Early humans may have evolved black skin to protect against a very high risk of dying from ultraviolet light-induced skin cancer, a new analysis concludes. Skin cancer has usually been rejected as the most likely selective pressure for the development of black skin because of a belief that it is only rarely fatal at ages young enough to affect reproduction. But a new paper cites evidence that black people with albinism from parts of Africa with the highest UV radiation exposure, and where humans first evolved, almost all die of skin cancer at a young age.
I didn’t realize that this was still a controversial notion. The idea that skin color was a factor of the latitude that your ancestors lived is fairly well established. But it appears that the exact mechanisms maybe weren’t fully established.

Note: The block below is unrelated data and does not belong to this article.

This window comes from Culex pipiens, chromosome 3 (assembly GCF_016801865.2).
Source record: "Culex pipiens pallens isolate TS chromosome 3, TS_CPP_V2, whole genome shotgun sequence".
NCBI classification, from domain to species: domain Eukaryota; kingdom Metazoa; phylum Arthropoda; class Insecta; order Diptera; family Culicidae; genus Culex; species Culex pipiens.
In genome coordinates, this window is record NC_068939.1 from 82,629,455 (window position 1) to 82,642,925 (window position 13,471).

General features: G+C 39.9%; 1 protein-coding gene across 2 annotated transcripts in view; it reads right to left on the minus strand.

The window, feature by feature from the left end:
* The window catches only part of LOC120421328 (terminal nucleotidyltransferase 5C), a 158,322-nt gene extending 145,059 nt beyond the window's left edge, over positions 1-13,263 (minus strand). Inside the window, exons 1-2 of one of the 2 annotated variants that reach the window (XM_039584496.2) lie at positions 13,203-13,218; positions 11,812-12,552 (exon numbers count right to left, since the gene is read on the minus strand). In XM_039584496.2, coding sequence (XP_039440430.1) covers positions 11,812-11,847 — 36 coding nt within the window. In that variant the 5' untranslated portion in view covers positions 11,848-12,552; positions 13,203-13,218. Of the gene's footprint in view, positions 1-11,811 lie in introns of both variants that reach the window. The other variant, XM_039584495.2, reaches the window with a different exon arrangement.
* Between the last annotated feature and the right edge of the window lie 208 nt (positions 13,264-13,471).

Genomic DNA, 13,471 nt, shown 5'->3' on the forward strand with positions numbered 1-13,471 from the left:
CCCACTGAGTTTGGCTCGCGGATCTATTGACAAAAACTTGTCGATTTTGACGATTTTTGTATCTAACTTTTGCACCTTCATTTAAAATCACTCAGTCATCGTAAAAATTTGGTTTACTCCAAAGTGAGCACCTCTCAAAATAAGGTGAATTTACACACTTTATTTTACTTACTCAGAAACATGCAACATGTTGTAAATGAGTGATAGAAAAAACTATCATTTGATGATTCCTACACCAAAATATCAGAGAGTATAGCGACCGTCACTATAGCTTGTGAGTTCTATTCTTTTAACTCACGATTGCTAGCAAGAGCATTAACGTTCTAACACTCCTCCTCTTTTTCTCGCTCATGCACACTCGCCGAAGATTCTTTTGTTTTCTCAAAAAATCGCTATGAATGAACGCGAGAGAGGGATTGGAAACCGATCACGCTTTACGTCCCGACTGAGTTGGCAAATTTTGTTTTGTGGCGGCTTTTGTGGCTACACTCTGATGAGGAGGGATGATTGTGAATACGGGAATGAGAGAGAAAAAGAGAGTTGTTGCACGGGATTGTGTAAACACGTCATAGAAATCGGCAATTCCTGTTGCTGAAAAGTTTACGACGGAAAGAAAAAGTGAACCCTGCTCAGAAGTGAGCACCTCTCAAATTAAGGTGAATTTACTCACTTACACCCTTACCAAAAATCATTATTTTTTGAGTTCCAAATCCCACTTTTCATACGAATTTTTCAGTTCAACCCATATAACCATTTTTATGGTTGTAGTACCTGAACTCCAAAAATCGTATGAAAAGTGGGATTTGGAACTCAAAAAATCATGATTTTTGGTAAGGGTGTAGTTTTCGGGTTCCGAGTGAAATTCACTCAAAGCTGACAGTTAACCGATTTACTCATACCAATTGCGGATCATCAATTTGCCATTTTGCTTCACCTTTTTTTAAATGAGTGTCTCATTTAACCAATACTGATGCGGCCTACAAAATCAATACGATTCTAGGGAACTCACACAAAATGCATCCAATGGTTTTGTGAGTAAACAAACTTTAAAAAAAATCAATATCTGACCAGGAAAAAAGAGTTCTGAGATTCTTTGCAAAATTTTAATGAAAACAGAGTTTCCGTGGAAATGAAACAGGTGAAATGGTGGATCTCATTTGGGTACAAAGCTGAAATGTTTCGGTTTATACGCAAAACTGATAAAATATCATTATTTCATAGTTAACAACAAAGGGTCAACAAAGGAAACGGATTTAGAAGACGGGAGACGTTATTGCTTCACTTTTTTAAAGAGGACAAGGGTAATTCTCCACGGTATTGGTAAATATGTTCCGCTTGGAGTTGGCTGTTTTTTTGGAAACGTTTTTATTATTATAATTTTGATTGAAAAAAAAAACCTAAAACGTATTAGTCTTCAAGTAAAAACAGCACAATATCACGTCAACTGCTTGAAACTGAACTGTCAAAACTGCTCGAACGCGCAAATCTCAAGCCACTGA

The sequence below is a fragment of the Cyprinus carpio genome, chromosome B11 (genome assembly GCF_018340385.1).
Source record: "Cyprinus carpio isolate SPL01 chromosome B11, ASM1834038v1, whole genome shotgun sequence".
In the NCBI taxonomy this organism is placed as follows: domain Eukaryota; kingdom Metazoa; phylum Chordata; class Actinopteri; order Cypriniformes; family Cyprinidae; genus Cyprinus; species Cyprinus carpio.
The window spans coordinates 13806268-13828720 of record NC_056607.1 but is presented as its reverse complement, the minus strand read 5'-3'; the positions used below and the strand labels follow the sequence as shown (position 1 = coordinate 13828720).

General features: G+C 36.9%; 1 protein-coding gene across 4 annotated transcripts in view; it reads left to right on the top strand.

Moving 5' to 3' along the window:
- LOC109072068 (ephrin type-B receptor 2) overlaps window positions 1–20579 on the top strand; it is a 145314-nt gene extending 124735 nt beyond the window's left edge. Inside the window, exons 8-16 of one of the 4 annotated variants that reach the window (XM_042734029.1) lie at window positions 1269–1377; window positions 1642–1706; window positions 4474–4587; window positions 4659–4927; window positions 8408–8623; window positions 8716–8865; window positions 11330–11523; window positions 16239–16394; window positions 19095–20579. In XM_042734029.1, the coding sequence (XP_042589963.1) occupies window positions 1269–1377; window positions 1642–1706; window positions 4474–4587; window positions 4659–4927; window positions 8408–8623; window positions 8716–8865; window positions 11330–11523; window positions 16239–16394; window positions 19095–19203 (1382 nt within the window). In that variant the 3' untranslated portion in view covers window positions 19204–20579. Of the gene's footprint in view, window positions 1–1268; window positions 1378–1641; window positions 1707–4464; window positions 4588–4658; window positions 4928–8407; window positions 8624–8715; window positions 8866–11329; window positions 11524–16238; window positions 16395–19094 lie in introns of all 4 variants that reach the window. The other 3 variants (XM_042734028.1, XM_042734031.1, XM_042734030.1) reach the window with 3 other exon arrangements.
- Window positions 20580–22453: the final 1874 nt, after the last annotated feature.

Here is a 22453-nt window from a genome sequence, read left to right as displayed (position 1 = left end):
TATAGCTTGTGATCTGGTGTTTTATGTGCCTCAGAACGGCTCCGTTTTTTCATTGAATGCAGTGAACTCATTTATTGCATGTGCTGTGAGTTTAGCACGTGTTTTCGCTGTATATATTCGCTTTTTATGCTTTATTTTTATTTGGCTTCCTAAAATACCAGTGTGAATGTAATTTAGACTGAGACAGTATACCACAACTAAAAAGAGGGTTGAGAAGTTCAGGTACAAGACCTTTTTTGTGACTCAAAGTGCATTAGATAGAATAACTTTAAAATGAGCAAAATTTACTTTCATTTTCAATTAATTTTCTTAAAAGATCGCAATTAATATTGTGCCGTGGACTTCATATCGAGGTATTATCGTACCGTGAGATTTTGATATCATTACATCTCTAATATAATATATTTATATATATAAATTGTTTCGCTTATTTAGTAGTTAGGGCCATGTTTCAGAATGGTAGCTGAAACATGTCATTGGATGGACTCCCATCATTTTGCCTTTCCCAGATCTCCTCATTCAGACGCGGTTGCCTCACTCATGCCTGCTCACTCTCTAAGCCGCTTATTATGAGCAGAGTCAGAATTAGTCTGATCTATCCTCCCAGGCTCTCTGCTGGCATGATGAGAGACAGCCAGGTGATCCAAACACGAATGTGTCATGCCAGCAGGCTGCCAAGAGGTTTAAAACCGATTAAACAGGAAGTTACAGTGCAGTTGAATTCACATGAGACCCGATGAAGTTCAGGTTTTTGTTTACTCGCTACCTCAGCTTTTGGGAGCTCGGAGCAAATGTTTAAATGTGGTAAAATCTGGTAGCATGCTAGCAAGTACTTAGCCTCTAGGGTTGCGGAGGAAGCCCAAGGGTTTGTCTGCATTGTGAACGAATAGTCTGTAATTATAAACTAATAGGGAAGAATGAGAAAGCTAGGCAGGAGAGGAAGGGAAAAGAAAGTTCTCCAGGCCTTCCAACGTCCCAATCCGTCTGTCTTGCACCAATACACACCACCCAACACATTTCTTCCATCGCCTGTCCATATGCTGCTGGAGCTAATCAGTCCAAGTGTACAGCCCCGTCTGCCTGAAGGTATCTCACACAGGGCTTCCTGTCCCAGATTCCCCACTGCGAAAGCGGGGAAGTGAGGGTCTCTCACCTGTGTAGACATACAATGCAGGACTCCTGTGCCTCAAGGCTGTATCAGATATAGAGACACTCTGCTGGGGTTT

In warmer climates, the sun is beating down more directly on you, and dark skin is thought to be protection from skin cancer. In colder climates, aside from receiving less sun, you’re more likely to be covered up except for limited body parts, and dark skin becomes a liability limiting vitamin D production.
This study seems to support the benefits of dark skin. From what I understand, the vitamin D connection has also been established.